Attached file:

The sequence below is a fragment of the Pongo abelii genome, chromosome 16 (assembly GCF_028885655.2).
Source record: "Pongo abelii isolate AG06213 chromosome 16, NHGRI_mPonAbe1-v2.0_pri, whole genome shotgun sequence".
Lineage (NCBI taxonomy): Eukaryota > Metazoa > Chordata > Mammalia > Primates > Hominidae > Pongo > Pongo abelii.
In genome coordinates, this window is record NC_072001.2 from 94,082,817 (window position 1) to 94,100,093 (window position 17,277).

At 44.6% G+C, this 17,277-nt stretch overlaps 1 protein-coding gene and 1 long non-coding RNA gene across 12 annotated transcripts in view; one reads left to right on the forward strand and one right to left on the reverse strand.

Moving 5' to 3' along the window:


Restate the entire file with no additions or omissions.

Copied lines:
The sequence below is a fragment of the Pongo abelii genome, chromosome 16 (assembly GCF_028885655.2).
Source record: "Pongo abelii isolate AG06213 chromosome 16, NHGRI_mPonAbe1-v2.0_pri, whole genome shotgun sequence".
Lineage (NCBI taxonomy): Eukaryota > Metazoa > Chordata > Mammalia > Primates > Hominidae > Pongo > Pongo abelii.
In genome coordinates, this window is record NC_072001.2 from 94,082,817 (window position 1) to 94,100,093 (window position 17,277).

At 44.6% G+C, this 17,277-nt stretch overlaps 1 protein-coding gene and 1 long non-coding RNA gene across 12 annotated transcripts in view; one reads left to right on the forward strand and one right to left on the reverse strand.

Moving 5' to 3' along the window: